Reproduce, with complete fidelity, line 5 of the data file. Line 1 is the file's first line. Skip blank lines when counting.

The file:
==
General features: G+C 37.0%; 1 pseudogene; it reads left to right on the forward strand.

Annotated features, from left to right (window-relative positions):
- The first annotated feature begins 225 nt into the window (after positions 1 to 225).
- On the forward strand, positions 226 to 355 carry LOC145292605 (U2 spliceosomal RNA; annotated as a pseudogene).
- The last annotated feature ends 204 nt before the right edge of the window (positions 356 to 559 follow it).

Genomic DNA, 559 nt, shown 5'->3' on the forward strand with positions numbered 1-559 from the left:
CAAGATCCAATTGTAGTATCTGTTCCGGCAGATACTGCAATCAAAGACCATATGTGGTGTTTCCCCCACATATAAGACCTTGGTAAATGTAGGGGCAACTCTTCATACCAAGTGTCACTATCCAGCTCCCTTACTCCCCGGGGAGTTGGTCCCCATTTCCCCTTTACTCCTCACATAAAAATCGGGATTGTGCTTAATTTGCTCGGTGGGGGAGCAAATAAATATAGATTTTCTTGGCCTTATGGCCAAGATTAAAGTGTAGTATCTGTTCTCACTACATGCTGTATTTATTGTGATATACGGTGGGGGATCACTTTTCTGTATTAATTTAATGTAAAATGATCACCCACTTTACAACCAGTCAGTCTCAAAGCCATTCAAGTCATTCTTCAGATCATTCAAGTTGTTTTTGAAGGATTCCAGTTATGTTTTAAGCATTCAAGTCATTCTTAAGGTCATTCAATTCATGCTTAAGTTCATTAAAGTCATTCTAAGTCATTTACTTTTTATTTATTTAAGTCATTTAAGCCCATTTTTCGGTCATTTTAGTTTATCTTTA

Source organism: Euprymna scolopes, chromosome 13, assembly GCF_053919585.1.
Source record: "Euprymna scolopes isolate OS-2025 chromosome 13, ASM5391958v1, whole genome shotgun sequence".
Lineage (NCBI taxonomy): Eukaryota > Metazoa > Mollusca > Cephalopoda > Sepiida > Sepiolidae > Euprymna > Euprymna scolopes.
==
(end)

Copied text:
- The last annotated feature ends 204 nt before the right edge of the window (positions 356 to 559 follow it).